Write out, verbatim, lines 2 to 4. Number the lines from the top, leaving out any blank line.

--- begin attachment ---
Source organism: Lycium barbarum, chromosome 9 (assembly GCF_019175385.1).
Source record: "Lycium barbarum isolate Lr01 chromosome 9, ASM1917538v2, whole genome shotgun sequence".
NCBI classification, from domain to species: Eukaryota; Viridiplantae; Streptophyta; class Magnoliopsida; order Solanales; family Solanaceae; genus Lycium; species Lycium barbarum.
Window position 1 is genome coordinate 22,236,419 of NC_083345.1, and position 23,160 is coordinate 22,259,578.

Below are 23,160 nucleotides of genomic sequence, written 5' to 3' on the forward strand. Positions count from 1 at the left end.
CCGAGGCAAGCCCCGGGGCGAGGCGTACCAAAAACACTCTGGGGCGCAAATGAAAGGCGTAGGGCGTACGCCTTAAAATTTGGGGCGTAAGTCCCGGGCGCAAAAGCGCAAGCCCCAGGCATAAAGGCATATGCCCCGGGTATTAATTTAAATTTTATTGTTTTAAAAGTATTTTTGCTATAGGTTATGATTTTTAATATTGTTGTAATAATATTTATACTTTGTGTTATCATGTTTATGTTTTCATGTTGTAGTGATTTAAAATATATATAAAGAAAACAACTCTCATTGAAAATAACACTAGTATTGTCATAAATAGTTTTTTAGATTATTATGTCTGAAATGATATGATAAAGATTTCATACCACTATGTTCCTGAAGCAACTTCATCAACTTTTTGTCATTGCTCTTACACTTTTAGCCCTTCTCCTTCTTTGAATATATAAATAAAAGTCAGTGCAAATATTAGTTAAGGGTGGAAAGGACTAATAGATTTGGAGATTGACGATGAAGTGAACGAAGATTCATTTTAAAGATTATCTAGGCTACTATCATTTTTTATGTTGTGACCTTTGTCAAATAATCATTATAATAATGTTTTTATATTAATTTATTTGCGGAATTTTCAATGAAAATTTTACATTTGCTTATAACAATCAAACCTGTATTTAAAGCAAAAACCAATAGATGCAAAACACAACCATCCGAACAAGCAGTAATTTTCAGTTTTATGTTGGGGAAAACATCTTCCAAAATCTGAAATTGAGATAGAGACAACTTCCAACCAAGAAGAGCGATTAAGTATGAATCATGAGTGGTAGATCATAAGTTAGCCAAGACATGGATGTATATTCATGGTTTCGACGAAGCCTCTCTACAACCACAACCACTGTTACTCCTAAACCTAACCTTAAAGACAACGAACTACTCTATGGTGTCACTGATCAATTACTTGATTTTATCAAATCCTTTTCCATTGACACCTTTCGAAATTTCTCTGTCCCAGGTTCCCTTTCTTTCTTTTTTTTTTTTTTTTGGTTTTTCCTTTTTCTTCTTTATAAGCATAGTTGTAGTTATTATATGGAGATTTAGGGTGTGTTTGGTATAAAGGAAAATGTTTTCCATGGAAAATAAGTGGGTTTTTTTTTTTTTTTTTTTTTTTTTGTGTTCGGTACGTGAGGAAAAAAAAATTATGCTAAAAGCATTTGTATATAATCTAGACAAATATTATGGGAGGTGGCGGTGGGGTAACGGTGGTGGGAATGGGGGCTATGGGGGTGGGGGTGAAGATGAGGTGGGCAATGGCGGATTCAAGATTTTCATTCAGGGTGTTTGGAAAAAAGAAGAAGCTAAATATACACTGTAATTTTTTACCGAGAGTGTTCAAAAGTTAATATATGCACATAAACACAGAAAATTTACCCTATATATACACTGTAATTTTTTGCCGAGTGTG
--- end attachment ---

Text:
Source record: "Lycium barbarum isolate Lr01 chromosome 9, ASM1917538v2, whole genome shotgun sequence".
NCBI classification, from domain to species: Eukaryota; Viridiplantae; Streptophyta; class Magnoliopsida; order Solanales; family Solanaceae; genus Lycium; species Lycium barbarum.
Window position 1 is genome coordinate 22,236,419 of NC_083345.1, and position 23,160 is coordinate 22,259,578.